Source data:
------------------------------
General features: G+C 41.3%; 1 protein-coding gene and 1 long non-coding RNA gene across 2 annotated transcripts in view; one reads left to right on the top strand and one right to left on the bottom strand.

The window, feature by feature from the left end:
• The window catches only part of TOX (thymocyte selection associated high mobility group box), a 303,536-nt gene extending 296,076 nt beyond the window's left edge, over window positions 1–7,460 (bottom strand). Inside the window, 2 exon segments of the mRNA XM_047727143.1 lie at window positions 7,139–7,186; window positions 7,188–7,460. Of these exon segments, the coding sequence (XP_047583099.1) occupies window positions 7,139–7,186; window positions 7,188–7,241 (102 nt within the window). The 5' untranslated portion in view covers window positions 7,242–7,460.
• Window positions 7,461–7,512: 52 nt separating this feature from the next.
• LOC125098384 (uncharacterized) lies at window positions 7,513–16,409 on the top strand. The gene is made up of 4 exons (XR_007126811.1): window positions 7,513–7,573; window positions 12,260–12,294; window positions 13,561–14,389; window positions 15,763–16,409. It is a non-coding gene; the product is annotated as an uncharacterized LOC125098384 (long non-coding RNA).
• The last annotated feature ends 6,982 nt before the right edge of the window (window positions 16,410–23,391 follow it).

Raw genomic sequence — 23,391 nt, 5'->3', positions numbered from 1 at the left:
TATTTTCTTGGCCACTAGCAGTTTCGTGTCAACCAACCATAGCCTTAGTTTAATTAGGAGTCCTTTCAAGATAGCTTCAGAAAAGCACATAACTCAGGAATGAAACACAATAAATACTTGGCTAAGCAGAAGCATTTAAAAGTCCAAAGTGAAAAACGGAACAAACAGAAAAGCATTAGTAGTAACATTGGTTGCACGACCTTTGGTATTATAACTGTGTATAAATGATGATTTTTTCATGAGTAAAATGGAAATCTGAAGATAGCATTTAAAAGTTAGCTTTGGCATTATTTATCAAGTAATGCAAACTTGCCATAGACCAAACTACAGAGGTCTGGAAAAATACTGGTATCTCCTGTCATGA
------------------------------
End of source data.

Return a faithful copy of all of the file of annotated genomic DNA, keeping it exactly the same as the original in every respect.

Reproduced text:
General features: G+C 41.3%; 1 protein-coding gene and 1 long non-coding RNA gene across 2 annotated transcripts in view; one reads left to right on the top strand and one right to left on the bottom strand.

The window, feature by feature from the left end:
• The window catches only part of TOX (thymocyte selection associated high mobility group box), a 303,536-nt gene extending 296,076 nt beyond the window's left edge, over window positions 1–7,460 (bottom strand). Inside the window, 2 exon segments of the mRNA XM_047727143.1 lie at window positions 7,139–7,186; window positions 7,188–7,460. Of these exon segments, the coding sequence (XP_047583099.1) occupies window positions 7,139–7,186; window positions 7,188–7,241 (102 nt within the window). The 5' untranslated portion in view covers window positions 7,242–7,460.
• Window positions 7,461–7,512: 52 nt separating this feature from the next.
• LOC125098384 (uncharacterized) lies at window positions 7,513–16,409 on the top strand. The gene is made up of 4 exons (XR_007126811.1): window positions 7,513–7,573; window positions 12,260–12,294; window positions 13,561–14,389; window positions 15,763–16,409. It is a non-coding gene; the product is annotated as an uncharacterized LOC125098384 (long non-coding RNA).
• The last annotated feature ends 6,982 nt before the right edge of the window (window positions 16,410–23,391 follow it).

Raw genomic sequence — 23,391 nt, 5'->3', positions numbered from 1 at the left:
TATTTTCTTGGCCACTAGCAGTTTCGTGTCAACCAACCATAGCCTTAGTTTAATTAGGAGTCCTTTCAAGATAGCTTCAGAAAAGCACATAACTCAGGAATGAAACACAATAAATACTTGGCTAAGCAGAAGCATTTAAAAGTCCAAAGTGAAAAACGGAACAAACAGAAAAGCATTAGTAGTAACATTGGTTGCACGACCTTTGGTATTATAACTGTGTATAAATGATGATTTTTTCATGAGTAAAATGGAAATCTGAAGATAGCATTTAAAAGTTAGCTTTGGCATTATTTATCAAGTAATGCAAACTTGCCATAGACCAAACTACAGAGGTCTGGAAAAATACTGGTATCTCCTGTCATGA